Adrian Ghenie and the Soup of Fame

LONDON — Fame is a kind of soup, Adrian Ghenie has said. The remark brings to mind the primeval soup from which humanity is often said to have emerged, formlessness slowly becoming form. But what kind of form? And how upright and stable will that form prove to be when it does emerge? Half of Ghenie’s first London exhibition in almost a decade, The Fear of NOW at Thaddaeus Ropac gallery, consists of six painted images of Marilyn’s head (no surname needed), all in a row, as if in a shockingly quick-fire cinematic sequence, along a single wall, together with various preparatory drawings. 

Each painting is a response to a single print by Warhol, made in 1964. The paintings seem to flash back at viewers alarmingly, as if you are witnessing the effects upon her skin, bone, and very soul of ravening photographers who have hunted her down and surrounded her, and are snapping her over and over and over. Ghenie has often interrogated and broken down familiar images of people such as Lenin, Darwin, and Trump (Trump, on view at the Palazzo Cini in 2018, needed nothing but a wild head-slick of orange). 

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These paintings are a relentless representation of a howling, turbulent tragedy, a face broken into crude sideways slewings and gougings and gorgings of paint. It is relentlessly, cruelly forensic, the way Ghenie has scooped and reassembled the angles of her fragile face, topped by its wild scaffolding of impossibly blond hair. The whole humanity of her head is brutally reduced to a kind of crazed, rackety configuration of parts that scarcely cohere at all. Lips are wrenched awry. The mouth is a fiery red hole. It goes too far. Of course it does. Others urged her to go too far to make her their perpetual dream of bodily perfection, to greedily drink her to the dregs. Ghenie seems to see through and into the crudity of this treatment. How to otherwise retain that semblance of timeless allure?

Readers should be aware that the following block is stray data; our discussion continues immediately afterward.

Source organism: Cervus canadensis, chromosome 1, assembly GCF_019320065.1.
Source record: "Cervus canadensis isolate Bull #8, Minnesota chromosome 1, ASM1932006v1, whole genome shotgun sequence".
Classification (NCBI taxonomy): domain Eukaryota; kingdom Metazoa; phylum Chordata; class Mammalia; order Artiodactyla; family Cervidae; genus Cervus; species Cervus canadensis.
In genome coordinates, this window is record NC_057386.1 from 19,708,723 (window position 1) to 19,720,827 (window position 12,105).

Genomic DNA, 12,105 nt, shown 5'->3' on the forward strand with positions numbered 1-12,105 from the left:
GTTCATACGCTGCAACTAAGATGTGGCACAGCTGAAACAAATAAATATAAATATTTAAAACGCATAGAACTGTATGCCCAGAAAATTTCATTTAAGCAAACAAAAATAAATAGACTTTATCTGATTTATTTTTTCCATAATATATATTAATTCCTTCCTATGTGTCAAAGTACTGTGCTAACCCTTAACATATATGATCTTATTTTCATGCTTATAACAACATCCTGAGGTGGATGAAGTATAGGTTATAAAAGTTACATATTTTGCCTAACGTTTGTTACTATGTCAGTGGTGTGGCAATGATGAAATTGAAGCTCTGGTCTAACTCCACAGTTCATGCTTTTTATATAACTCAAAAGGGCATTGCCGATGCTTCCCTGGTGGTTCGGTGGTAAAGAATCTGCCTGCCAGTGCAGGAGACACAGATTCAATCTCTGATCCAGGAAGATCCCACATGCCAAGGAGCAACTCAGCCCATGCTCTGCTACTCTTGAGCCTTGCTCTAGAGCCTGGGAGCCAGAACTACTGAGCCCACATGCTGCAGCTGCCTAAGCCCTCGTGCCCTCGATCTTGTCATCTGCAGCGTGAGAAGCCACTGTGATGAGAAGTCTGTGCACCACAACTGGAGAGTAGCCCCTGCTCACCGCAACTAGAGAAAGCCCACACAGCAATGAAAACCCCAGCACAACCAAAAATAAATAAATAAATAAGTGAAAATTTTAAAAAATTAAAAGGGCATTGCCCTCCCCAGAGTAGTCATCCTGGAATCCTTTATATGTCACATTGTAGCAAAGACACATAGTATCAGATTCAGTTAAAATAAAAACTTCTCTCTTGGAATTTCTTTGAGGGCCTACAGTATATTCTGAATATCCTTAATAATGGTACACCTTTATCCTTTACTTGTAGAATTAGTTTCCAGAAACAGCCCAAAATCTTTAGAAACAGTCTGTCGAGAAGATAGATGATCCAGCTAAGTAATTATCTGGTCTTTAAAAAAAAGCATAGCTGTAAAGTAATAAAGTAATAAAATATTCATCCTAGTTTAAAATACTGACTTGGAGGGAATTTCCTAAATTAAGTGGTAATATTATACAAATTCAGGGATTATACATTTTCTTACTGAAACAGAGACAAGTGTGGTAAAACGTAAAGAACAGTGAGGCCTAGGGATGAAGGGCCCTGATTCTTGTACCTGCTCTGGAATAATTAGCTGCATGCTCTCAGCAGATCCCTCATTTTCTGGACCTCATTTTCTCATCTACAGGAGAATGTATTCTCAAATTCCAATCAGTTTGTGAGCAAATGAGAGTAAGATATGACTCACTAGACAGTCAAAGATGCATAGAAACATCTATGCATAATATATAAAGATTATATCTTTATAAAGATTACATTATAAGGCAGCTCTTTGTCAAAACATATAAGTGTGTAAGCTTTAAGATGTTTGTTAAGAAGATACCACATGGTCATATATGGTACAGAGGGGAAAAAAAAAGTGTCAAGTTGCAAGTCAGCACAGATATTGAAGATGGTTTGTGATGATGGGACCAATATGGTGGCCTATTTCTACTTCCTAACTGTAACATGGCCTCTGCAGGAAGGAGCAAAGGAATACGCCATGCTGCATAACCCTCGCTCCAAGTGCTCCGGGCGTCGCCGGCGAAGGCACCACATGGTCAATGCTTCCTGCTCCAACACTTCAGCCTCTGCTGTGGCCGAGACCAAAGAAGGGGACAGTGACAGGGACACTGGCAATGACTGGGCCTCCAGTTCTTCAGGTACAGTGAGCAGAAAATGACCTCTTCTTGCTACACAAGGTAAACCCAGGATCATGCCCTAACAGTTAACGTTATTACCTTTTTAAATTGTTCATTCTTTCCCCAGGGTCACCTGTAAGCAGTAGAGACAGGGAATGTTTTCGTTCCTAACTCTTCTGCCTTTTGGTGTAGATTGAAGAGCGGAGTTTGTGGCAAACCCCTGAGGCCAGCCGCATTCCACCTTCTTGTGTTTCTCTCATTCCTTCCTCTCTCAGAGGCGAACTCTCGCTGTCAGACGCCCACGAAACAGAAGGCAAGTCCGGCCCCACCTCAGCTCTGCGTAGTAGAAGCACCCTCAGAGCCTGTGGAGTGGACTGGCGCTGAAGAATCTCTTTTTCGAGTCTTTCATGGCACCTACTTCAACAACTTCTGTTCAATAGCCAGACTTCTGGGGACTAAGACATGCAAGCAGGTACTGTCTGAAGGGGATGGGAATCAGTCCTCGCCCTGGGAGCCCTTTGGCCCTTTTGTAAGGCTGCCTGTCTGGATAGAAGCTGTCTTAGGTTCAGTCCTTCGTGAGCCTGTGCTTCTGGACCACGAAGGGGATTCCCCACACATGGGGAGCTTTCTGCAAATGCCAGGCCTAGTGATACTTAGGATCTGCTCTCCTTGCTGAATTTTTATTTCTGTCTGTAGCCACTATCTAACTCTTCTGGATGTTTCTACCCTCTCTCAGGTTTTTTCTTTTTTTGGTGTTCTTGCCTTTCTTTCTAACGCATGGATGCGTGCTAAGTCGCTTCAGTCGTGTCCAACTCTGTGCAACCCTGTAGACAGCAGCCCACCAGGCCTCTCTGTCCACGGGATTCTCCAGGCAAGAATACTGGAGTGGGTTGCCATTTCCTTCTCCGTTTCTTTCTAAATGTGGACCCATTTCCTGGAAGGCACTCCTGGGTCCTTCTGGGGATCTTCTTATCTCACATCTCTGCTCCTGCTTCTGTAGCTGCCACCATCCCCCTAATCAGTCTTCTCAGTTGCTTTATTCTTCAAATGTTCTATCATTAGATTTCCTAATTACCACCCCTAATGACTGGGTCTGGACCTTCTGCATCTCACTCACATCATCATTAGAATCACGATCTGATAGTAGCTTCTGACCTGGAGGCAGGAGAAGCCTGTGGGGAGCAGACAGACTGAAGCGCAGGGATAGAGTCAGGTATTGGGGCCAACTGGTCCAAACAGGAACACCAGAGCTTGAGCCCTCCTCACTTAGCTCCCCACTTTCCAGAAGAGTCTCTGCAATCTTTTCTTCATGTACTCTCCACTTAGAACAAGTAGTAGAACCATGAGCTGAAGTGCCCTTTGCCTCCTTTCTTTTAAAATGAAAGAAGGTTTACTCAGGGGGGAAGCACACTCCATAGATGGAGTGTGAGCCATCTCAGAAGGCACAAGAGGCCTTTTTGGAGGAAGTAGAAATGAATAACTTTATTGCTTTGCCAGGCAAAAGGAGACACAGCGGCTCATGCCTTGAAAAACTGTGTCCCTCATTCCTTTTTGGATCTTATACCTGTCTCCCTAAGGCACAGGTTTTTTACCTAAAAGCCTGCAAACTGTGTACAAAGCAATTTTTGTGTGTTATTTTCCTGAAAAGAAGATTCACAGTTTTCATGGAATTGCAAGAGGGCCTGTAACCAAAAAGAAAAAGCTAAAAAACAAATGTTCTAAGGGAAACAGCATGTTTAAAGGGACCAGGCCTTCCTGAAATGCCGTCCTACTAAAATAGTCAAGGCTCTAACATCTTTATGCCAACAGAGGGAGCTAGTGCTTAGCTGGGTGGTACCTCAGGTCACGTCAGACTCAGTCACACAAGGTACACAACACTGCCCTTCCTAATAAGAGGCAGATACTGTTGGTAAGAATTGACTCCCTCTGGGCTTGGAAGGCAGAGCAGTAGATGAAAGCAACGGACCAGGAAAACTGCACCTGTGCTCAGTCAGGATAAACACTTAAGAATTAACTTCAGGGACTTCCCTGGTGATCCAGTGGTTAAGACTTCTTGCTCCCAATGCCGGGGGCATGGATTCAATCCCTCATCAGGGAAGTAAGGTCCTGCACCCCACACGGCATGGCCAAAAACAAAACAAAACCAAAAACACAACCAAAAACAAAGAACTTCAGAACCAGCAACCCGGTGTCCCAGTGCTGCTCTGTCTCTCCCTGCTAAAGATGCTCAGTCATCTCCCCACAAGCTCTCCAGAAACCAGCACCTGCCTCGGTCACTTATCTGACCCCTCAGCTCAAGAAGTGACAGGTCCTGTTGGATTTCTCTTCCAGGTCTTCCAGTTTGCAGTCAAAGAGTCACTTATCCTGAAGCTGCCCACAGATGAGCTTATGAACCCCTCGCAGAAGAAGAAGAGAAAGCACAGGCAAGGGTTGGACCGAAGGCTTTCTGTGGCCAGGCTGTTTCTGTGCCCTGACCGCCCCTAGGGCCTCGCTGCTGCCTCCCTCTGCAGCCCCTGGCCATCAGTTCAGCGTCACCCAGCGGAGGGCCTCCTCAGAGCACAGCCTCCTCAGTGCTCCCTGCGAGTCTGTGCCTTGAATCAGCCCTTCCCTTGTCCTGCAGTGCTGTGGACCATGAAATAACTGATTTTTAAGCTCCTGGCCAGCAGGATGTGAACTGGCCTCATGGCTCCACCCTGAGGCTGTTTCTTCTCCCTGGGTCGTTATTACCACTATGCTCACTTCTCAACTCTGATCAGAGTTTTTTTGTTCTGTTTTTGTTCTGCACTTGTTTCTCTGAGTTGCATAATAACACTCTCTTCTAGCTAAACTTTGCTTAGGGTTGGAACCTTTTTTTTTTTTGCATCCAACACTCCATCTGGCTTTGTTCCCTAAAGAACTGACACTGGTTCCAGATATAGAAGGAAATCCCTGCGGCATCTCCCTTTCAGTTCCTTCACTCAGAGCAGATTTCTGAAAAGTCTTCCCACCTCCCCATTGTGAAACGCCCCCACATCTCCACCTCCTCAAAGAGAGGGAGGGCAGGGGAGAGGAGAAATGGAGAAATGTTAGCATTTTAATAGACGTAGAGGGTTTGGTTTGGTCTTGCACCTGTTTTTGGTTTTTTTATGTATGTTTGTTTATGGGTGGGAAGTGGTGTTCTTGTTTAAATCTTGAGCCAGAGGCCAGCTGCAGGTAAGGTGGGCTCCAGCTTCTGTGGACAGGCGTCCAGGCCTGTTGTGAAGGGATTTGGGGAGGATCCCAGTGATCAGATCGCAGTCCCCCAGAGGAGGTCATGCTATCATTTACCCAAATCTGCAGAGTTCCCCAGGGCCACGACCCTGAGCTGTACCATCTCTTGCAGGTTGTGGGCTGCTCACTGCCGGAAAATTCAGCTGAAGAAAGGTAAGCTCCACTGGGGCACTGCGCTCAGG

The second sequence of paintings and preparatory drawings invites us to consider the baleful effect of social media upon our world. Ghenie tells us that he has no social media presence at all. It destroys the shape of the body and shrivels the hand — see how this painter in his studio, bent over a tiny screen, is hunched like an old crone, in thrall to the comic-book rays that pulsate out from the  devices that he holds in his hand, that sit on his table, that hang from his wall. There is no escape. These paintings are not Ghenie at his best. His characteristic luxuriance of color is missing. Their execution feels a little too premeditated, as if he has had an idea, and pursued it over too many canvases. The relative failure of this body of work puts you in mind of the problem of much bad political poetry — it declines into crude sloganeering because the writer knows what he has to say even before he says it. 

Installation view of Adrian Ghenie: The Fear of NOW at Thaddaeus Ropac London (photo: Jackson Pearce White, © Adrian Ghenie, courtesy Thaddaeus Ropac gallery, London · Paris · Salzburg · Seoul)
Adrian Ghenie, “Impossible Body 4” (2022), oil on canvas (© Adrian Ghenie, photo: Jörg von Bruchhausen, courtesy Thaddaeus Ropac gallery, London · Paris · Salzburg · Seoul)

Adrian Ghenie: The Fear of NOW continues at Thaddaeus Ropac (37 Dover Street, London, England) through December 22. The exhibition was organized by the gallery.


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